At Howells Solicitors we receive a lot of legal questions from the public, so we decided to put together a series of FAQs to help answer some of them. Our latest instalment discusses your rights regarding keeping pets in properties with management companies.
Q: I have recently bought a maisonette flat in an old converted Victorian house. I thought this would be the perfect place for me as I have a small dog and the property has a little courtyard that would be perfect for him to run around in.
However, I have recently been told by one of the other residents that the property management company does not allow dogs to be kept in the building. I haven’t fully looked into this, but could it be true? If it is, what can I do?
A: You will need to carefully examine the terms of your lease by the management company in order to find out whether there is a clause that prohibits animals or pets being kept. Often if this clause is included, it is followed by saying that you may be able to ask for consent of the landlord which cannot be unreasonably withheld. More...
There are a lot of legal questions that crop up surrounding divorce, but one of the most common ones that is asked is: in a separation, who moves out? The next in our series of FAQs answers this for you:
Q: My wife and I are having problems and we are planning on getting a divorce. However, today I received a letter from her solicitor telling me to leave the marital home immediately otherwise she is going to take me to court.
While I understand we cannot stay living together, is she allowed to kick me out of my house before the divorce proceeding have even begun? Who should move out of the marital home? The house is under a joint mortgage so surely I have the same rights as her?
A: One of the first steps in progressing a divorce is deciding who should move out and when this move should be done by. Normally this is a move that is discussed between the two parties and then decided on together. More...
The next frequently asked question that our expert solicitors will be answering is whether you are able to recover a deposit after losing the property reservation fee after failing to exchange contracts.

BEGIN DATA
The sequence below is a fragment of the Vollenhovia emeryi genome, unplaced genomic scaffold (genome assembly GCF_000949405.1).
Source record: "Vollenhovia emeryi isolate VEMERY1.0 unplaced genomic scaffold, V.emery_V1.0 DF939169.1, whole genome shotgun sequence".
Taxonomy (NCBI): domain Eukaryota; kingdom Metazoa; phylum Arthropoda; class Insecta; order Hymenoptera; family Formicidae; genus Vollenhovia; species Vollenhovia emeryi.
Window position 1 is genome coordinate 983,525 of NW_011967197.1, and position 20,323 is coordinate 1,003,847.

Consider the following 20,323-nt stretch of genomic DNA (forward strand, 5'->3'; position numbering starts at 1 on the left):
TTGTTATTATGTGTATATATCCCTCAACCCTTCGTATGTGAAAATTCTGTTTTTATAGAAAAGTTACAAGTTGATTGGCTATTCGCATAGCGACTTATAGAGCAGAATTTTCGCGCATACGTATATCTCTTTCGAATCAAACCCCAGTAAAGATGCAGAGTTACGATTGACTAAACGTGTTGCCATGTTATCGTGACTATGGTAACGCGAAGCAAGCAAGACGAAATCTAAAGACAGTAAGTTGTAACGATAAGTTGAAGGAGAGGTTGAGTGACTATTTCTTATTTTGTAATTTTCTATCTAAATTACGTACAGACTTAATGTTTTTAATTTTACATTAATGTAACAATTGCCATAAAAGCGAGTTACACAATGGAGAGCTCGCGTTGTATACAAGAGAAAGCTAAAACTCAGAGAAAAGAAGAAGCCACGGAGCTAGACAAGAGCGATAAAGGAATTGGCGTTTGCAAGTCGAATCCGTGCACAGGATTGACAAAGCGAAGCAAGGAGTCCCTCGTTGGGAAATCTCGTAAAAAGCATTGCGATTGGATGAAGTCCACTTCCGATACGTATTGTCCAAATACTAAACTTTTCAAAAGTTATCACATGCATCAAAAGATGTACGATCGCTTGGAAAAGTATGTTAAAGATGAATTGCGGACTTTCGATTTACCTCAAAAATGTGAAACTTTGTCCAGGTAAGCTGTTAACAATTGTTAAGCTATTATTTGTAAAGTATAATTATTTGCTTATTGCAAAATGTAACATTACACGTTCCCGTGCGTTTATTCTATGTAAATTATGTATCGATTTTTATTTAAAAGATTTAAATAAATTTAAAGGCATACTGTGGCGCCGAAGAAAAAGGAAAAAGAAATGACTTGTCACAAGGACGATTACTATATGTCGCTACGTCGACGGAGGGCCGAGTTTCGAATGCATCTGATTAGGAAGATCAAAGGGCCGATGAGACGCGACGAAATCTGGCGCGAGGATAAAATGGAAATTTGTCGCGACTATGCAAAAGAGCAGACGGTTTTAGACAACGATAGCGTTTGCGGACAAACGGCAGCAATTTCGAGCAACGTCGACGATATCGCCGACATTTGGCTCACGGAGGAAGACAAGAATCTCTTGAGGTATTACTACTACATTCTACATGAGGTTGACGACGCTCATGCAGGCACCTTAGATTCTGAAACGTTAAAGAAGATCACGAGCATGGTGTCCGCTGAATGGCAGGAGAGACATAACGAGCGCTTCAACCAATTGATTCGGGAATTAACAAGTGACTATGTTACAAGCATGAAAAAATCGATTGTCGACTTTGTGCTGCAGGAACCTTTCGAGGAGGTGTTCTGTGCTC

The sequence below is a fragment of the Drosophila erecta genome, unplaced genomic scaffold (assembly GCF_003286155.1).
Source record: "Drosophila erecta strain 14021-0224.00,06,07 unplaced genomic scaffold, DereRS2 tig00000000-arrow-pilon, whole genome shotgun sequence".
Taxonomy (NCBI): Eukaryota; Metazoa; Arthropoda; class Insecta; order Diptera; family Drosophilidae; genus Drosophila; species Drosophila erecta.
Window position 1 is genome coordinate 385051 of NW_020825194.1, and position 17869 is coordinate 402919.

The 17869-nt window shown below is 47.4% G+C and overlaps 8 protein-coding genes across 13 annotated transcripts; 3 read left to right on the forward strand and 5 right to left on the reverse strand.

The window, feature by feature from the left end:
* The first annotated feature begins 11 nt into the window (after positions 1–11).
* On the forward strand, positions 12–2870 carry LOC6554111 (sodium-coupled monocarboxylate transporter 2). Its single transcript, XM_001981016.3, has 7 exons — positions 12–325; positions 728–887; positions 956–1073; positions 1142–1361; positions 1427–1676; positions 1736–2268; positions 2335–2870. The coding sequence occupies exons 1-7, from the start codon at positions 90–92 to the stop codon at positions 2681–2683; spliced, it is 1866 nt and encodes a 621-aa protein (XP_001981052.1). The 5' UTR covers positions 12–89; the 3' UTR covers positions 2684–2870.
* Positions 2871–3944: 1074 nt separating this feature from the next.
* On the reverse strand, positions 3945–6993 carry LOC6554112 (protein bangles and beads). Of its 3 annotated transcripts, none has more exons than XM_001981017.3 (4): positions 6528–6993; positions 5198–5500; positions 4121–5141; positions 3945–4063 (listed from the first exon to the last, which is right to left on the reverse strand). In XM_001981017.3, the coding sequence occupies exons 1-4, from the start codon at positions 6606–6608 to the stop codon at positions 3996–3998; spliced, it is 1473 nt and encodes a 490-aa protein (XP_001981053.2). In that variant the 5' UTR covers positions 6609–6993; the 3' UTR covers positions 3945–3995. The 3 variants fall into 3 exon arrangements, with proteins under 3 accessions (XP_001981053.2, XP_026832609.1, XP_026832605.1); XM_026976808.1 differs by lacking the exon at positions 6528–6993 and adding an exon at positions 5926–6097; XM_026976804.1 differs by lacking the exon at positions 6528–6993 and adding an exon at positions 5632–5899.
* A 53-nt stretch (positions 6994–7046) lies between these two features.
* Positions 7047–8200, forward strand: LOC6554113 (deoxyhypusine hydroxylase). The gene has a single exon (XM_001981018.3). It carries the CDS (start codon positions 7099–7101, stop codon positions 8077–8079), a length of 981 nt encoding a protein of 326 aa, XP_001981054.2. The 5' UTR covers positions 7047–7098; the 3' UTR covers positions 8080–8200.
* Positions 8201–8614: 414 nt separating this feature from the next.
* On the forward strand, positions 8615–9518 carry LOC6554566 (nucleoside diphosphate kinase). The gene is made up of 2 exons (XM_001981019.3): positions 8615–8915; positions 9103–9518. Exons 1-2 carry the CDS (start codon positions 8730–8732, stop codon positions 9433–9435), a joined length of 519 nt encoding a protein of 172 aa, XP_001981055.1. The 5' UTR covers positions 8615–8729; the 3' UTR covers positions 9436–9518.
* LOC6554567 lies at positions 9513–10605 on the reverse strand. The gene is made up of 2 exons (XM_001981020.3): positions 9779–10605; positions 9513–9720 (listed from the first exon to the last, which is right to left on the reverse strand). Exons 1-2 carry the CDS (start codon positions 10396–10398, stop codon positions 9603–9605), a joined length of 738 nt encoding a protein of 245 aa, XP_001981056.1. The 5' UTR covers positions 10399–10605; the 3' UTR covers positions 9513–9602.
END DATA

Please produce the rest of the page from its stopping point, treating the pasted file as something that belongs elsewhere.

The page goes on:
Q: I paid a reservation fee of £2,000 to the developer of a flat in order to secure the purchase price. The terms agreed to exchange contracts within 28 days of receipt by my solicitors of the draft contract papers. It was understood that failure to exchange within this timeframe would result in the retention of the fee by the developer towards administrative costs.
My solicitors had advised me that if I didn't exchange contracts within these 28 days that my reservation fee would be forfeited. However, the estate agent told me not to worry about the date and arranged my lender's valuation for the day after the contracts were due.
The valuer was denied access to the property and therefore was unable to carry out a valuation. The developer then withdrew from the deal and retained my reservation fee. I have also found out that the company providing the new home warranty is not a participator in the Consumer Code for New Home Builders. What can I do? More...
In our FAQ series, our expert solicitors advise a new house buyer who has lost contact with the seller at the last moment.
Q: We’ve bought a house, exchanged contracts and agreed on completion – so we’re all set to move in. However, we haven't been able to contact the seller.
So long as we achieve completion, if we turn up at our new place could we force access to the property? Could we use a locksmith? Is it legal to force our way into a property we essentially own?
A: If the sellers haven’t completely vacated the property and still have possessions in the property, entering into the property could put you at risk of liability.
If another party can get hold of the sellers then the sale should be able to be completed relatively easily. The solicitor of the sellers must get in contact with them to ascertain whether they want to complete the sale, or if they’re now refusing to do so. More...
The issue of sex equality and pay in the workplace has been a major issue for decades. In fact, the UK has had laws governing this for nearly half a century; but with new regulations set to come into force on the 1st October 2014, could there be a huge step in the right direction?
What Are These New Regulations?
For years many have been petitioning for equal pay, in other words for male and female staff to get paid the same for doing the same job.
The changes that will now be in place are an amendment to the Equality Act 2010. These state that if an employer loses a case of equal pay they are legally obligated to undertake an equal pay audit (EPA) of their entire company. More...